Nicely timed a few days before Nokia’s earnings release, the Wall Street Journal on Monday reported that the mobile giant is conducting a search for a new chief executive, citing the company’s trouble in posing much of a challenge to the likes of Apple, RIM and Google with its Android operating system in the high-end smartphone market.
No doubt there’s concern from Nokia shareholders, and I also don’t expect current CEO Olli-Pekka Kallasvuo to hold on to his position for much longer.
That said, Nokia just announced that net sales in the second quarter of 2010 topped 10 billion euros (that’s a little over $12.8 billion) across units, and that it has shipped more than 111 million mobile devices, up 8% from Q3 2009.
However, net income fell to 227 million euros, down from 380 million euros a year earlier.
That’s a steep 40% drop in net profits.
Leaving out its NAVTEQ and Nokia Siemens Networks businesses, Nokia reports net sales for its Devices & Services unit were €6.8 billion, up 3% year-on-year. That is in fact the lower end of its previously expected range of €6.7 billion to €7.2 billion for the second quarter, an outlook it had revised last month, but it didn’t fall below said range.
The company expects the same range for net sales for Devices & Services for the third quarter as well. We should note that at constant currency, group net sales would have decreased 4% year-on-year rather than increase.
With total mobile device volumes of Devices & Services at 111.1 million units, Nokia’s preliminary estimated mobile device market share was 33% in the second quarter 2010, down from an estimated 35% in the second quarter 2009 and unchanged from an estimated 33% in Q1 2010.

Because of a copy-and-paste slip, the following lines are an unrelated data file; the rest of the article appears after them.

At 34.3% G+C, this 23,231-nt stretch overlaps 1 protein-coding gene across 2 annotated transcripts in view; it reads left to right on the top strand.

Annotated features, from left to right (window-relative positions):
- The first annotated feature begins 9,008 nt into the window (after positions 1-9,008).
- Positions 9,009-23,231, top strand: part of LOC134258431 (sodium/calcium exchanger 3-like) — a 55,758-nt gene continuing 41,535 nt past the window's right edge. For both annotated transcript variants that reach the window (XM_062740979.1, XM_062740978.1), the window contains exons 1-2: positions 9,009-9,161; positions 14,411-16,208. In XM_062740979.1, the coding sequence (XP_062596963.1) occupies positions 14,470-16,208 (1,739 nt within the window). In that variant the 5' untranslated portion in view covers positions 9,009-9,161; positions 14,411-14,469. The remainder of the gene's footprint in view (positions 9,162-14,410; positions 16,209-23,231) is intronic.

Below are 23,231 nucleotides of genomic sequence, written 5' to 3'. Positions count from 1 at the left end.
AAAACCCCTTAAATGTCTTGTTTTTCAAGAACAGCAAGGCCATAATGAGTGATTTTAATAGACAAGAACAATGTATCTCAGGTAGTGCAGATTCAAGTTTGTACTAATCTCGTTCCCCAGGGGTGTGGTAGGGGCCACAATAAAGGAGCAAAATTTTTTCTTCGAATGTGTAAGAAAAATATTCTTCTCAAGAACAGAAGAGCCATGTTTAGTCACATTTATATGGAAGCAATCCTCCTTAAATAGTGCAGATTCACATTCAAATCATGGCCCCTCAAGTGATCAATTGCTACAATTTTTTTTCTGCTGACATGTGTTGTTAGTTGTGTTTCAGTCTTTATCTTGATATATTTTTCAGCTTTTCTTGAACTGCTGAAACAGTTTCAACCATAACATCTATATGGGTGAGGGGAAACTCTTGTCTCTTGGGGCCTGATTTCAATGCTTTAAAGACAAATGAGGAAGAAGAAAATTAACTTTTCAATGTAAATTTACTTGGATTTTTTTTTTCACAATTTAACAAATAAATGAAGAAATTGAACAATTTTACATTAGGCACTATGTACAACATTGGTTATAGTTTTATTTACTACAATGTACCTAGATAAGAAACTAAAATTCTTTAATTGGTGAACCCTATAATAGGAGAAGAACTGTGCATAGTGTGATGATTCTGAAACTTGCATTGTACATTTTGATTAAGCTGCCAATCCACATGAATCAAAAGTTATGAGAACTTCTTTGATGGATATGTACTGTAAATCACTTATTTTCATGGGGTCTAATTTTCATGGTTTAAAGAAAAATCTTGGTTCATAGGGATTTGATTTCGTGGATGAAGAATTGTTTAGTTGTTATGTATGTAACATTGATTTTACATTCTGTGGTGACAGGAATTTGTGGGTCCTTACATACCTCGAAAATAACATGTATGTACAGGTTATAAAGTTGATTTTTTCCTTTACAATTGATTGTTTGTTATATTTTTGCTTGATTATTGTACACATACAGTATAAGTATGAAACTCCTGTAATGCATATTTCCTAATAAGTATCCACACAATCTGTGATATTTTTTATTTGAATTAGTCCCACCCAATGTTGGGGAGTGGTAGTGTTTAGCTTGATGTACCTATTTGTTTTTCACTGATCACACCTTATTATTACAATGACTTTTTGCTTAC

Nokia converged mobile device (smartphone and mobile computer) volumes came in at 24 million units, a bit more than a quarter of total devices volume, up 42% year-on-year and 12% sequentially.
To end, here’s Kallasvuo’s quote, straight from the release (links ours):
“Despite facing continuing competitive challenges, we ended the second quarter with several reasons to be optimistic about our future. For one, the global handset market has continued to grow at a healthy pace, led by some of the less mature markets where Nokia is strong. We are also encouraged by the solid second quarter performance of our Mobile Phones business, helped by an improving line-up of affordable models.
In smartphones, we continue to renew our portfolio. We believe that the Nokia N8, the first of our Symbian^3 devices, will have a user experience superior to that of any smartphone Nokia has created. The Nokia N8 will be followed soon thereafter by further Symbian^3 smartphones that we are confident will give the platform broader appeal and reach, and kick-start Nokia’s fightback at the higher end of the market.”
Let’s see if shareholders agree with his apparent optimism about Nokia’s future.